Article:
Category Archives: Economics

The President’s Distractions

Thoughts from Mark Steyn:

Only a week ago, the North Korean missile test was an “annoying distraction” from Barack Obama’s call for a world without nuclear weapons and his pledge that America would lead the way in disarming. And only a couple of days earlier the president insisted Iraq was a “distraction” — from what, I forget: The cooing press coverage of Michelle’s wardrobe? No doubt when the Iranians nuke Israel, that, too, will be an unwelcome distraction from the administration’s plans for federally subsidized daycare, just as Pearl Harbor was an annoying distraction from the New Deal, and the First World War was an annoying distraction from the Archduke Franz Ferdinand’s dinner plans.

…Er, okay. So the North Korean test is a “distraction,” the Iranian nuclear program is a “distraction,” and the seizure of a U.S.-flagged vessel in international waters is a “distraction.” Maybe it would be easier just to have the official State Department maps reprinted with the Rest of the World relabeled “Distractions.” Oh, to be sure, you could still have occasional oases of presidential photo-opportunities — Buckingham Palace, that square in Prague — but with the land beyond the edge of the Queen’s gardens ominously marked “Here be distractions . . . ”

As it happens, Somali piracy is not a distraction, but a glimpse of the world the day after tomorrow. In my book America Alone, I quote Robert D. Kaplan referring to the lawless fringes of the map as “Indian Territory.” It’s a droll jest but a misleading one, since the very phrase presumes that the badlands will one day be brought within the bounds of the ordered world. In fact, a lot of today’s badlands were relatively ordered not so long ago, and many of them are getting badder and badder by the day.

As I’ve noted in the past, the main thing that finally saved the economy from Roosevelt’s tinkering was the “distraction” of World War II, and then his death. It recovered nicely after the war, once the economic sage of Hyde Park could no longer prevent it. I hope that the current president finds lots of distractions from his own plans for the economy.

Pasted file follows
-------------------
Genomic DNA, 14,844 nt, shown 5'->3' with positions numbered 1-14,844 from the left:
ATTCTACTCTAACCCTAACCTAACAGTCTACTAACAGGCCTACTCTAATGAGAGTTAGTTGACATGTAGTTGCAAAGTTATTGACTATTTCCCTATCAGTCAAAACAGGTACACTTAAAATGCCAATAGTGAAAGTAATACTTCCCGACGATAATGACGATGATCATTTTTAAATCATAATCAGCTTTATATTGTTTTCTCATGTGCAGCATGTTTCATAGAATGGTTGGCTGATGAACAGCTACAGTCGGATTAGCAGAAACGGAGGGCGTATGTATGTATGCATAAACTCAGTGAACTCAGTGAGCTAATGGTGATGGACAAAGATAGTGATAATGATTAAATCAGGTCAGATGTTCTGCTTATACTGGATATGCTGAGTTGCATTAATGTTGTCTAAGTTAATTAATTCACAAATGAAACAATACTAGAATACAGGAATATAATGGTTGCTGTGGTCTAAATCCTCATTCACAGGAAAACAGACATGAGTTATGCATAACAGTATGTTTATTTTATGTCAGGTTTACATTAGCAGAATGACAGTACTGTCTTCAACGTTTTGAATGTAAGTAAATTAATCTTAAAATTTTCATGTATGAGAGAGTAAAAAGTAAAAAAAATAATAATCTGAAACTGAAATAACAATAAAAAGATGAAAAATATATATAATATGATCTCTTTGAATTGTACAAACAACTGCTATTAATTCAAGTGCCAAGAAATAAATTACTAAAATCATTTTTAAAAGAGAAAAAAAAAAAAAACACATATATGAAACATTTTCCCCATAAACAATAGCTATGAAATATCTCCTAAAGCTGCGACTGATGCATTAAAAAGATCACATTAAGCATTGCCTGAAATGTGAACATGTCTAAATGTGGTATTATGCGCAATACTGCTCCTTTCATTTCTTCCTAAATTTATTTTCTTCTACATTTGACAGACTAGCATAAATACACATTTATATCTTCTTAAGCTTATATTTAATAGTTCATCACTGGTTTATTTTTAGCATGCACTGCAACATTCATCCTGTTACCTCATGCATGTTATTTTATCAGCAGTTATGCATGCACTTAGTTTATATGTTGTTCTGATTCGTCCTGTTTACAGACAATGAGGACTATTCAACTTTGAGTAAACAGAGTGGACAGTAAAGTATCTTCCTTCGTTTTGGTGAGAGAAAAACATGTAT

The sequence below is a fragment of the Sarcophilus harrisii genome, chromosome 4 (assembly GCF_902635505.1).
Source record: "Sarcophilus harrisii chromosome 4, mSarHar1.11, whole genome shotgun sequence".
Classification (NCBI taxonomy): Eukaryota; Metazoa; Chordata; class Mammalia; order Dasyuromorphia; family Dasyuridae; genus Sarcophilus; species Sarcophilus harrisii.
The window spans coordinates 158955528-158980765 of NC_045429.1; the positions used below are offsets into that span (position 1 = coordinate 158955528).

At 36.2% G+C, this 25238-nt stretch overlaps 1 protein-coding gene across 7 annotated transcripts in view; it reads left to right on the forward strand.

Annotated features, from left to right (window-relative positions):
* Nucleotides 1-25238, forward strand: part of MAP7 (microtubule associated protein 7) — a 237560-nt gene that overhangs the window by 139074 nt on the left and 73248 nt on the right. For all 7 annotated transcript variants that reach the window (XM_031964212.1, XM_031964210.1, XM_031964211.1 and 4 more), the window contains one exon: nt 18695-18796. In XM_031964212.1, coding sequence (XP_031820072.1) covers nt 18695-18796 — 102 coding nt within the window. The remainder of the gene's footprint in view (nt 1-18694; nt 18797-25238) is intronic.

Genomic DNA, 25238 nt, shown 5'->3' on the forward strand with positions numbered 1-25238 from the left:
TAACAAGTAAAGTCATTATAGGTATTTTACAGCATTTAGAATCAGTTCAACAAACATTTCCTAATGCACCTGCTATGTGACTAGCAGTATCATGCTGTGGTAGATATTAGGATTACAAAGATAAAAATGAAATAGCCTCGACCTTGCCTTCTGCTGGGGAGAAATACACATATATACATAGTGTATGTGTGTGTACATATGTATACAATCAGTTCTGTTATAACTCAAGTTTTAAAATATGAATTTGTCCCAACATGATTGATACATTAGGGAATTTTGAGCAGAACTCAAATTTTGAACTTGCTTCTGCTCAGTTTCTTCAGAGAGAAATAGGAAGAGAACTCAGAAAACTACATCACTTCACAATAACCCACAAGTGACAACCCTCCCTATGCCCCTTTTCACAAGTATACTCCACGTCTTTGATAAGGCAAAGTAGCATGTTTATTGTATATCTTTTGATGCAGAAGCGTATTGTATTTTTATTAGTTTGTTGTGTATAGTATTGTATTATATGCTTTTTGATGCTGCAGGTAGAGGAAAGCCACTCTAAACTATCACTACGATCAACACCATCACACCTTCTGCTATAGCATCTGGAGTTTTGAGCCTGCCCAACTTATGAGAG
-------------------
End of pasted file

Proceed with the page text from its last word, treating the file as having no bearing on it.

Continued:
Some Thoughts On Charity

Arnold Kling:

From a libertarian perspective, your generosity is reflected in what you do with your own money, not in what you do with other people’s money. If I give a lot of money to charity, then I am generous. If you give a smaller fraction of your money to charity, then you are less generous. But if you want to tax me in order to give my money to charity, that does not make you generous.

But it does seem to make you self righteous.

A New Nominee For Car Czar

Iowahawk nominates himself:

As such, I realize the industry is not suffering from a lack of law professors — it is suffering from a lack of imagination. They gave us cup holders and electric seat warmers when we wanted angel fur and bubble tops. They pushed micro-clown cars and hybrids when the market was rife for chromed 8-deuce Chrysler Hemis. Well, Bucko, all that outmoded thinking is going to end during the reign of Czar Dave. Saving the American auto industry is going to be a big job, but I won’t be doing it alone. I have already appointed my own shadow Council of Automotive Advisors, a select group of successful auto manufacturers whose qualifications appear after the jump. Many are close personal friends of mine, and I can attest to their patriotism, integrity, ingenuity, and wonderful lack of law degrees.